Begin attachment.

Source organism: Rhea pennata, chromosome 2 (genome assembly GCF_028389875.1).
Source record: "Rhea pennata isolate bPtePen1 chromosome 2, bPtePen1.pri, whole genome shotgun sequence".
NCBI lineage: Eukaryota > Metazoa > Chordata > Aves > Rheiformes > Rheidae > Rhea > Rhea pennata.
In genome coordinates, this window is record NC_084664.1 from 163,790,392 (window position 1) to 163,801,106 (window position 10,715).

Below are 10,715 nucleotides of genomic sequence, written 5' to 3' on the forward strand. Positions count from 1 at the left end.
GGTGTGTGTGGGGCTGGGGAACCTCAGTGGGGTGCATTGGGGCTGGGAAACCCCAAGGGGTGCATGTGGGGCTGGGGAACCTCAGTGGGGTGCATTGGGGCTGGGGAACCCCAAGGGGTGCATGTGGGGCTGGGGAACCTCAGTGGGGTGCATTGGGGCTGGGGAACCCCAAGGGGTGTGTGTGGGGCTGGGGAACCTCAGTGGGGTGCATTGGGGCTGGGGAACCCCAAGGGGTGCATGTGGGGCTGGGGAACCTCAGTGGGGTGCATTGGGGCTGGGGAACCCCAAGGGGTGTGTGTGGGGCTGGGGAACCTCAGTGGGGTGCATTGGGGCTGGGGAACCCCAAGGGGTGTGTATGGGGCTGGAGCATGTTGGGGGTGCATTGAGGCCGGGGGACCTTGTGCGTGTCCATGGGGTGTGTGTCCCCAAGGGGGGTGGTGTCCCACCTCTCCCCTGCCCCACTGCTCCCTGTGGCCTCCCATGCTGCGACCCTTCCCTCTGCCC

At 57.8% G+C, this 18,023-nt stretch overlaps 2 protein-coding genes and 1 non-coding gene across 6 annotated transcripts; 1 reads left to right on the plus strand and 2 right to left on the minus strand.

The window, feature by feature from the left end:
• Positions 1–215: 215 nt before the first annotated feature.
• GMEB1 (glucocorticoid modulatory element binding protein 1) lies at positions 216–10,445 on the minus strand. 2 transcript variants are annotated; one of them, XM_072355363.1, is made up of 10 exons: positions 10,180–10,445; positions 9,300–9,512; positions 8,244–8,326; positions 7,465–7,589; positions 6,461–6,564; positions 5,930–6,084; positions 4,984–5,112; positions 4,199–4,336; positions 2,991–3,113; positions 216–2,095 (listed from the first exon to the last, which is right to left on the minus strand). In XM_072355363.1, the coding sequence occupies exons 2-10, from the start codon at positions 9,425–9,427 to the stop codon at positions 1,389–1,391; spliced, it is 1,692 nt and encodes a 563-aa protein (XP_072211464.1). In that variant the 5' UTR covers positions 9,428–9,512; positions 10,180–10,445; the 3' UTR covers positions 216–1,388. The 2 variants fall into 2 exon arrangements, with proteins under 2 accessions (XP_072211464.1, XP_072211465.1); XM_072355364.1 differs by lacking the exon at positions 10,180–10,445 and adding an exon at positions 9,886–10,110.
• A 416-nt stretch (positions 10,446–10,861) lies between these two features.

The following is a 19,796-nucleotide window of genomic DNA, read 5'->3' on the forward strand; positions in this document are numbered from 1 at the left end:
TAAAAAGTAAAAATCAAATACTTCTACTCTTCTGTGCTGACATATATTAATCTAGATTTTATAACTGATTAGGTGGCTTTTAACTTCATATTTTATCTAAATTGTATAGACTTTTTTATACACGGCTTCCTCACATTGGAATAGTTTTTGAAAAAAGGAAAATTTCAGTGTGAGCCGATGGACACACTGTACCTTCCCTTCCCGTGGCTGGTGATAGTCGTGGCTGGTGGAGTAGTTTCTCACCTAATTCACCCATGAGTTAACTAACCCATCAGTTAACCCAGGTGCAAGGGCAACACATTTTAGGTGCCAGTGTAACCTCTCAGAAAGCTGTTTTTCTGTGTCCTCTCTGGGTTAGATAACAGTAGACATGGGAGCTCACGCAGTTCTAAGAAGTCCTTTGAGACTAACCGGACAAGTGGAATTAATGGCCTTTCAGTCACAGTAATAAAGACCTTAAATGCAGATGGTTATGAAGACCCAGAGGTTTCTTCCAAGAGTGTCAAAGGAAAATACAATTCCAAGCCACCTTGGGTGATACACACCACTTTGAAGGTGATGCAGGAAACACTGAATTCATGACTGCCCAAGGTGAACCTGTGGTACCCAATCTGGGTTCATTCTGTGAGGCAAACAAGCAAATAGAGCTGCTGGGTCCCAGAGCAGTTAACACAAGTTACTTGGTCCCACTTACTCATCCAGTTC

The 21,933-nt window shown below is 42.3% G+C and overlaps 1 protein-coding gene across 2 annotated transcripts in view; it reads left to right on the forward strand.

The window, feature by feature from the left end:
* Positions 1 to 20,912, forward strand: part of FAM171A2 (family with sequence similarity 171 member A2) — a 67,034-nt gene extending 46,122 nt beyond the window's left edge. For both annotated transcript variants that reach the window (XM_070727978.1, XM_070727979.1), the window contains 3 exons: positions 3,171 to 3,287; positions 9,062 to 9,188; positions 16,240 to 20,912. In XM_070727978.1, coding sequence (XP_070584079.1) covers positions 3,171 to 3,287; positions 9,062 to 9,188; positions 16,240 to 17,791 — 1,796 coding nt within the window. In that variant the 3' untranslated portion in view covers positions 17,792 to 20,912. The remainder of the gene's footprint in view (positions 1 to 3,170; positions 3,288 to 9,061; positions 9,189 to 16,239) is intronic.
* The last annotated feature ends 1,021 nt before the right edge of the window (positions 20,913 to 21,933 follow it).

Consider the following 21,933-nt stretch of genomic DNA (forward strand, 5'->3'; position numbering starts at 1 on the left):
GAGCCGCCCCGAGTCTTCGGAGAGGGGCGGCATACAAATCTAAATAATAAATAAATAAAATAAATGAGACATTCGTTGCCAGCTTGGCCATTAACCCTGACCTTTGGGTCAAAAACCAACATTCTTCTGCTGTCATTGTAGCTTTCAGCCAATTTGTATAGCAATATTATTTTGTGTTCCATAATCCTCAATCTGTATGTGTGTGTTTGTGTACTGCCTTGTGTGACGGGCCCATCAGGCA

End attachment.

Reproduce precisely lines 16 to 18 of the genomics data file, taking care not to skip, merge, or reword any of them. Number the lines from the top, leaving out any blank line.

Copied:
* Positions 1 to 20,912, forward strand: part of FAM171A2 (family with sequence similarity 171 member A2) — a 67,034-nt gene extending 46,122 nt beyond the window's left edge. For both annotated transcript variants that reach the window (XM_070727978.1, XM_070727979.1), the window contains 3 exons: positions 3,171 to 3,287; positions 9,062 to 9,188; positions 16,240 to 20,912. In XM_070727978.1, coding sequence (XP_070584079.1) covers positions 3,171 to 3,287; positions 9,062 to 9,188; positions 16,240 to 17,791 — 1,796 coding nt within the window. In that variant the 3' untranslated portion in view covers positions 17,792 to 20,912. The remainder of the gene's footprint in view (positions 1 to 3,170; positions 3,288 to 9,061; positions 9,189 to 16,239) is intronic.
* The last annotated feature ends 1,021 nt before the right edge of the window (positions 20,913 to 21,933 follow it).

Consider the following 21,933-nt stretch of genomic DNA (forward strand, 5'->3'; position numbering starts at 1 on the left):